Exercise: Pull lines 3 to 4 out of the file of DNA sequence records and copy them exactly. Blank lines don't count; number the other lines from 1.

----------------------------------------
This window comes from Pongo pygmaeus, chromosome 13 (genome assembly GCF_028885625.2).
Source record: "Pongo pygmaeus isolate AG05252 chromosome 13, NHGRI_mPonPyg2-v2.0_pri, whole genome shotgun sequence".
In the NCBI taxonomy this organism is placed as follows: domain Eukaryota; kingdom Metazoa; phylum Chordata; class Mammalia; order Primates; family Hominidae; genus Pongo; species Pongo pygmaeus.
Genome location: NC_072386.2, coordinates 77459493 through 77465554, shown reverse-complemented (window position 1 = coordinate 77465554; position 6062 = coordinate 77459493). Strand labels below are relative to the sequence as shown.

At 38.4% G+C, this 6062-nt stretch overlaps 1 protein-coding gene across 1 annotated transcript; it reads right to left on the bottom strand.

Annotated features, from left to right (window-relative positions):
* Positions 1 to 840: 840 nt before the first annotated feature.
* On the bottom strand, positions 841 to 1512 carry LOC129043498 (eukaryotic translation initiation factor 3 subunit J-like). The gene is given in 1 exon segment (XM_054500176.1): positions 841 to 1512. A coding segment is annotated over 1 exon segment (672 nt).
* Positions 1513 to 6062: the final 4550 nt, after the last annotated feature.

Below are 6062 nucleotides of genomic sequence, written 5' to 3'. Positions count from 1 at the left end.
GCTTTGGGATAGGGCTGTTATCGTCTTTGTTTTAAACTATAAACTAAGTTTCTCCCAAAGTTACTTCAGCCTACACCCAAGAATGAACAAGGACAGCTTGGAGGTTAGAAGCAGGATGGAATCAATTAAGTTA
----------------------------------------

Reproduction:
In the NCBI taxonomy this organism is placed as follows: domain Eukaryota; kingdom Metazoa; phylum Chordata; class Mammalia; order Primates; family Hominidae; genus Pongo; species Pongo pygmaeus.
Genome location: NC_072386.2, coordinates 77459493 through 77465554, shown reverse-complemented (window position 1 = coordinate 77465554; position 6062 = coordinate 77459493). Strand labels below are relative to the sequence as shown.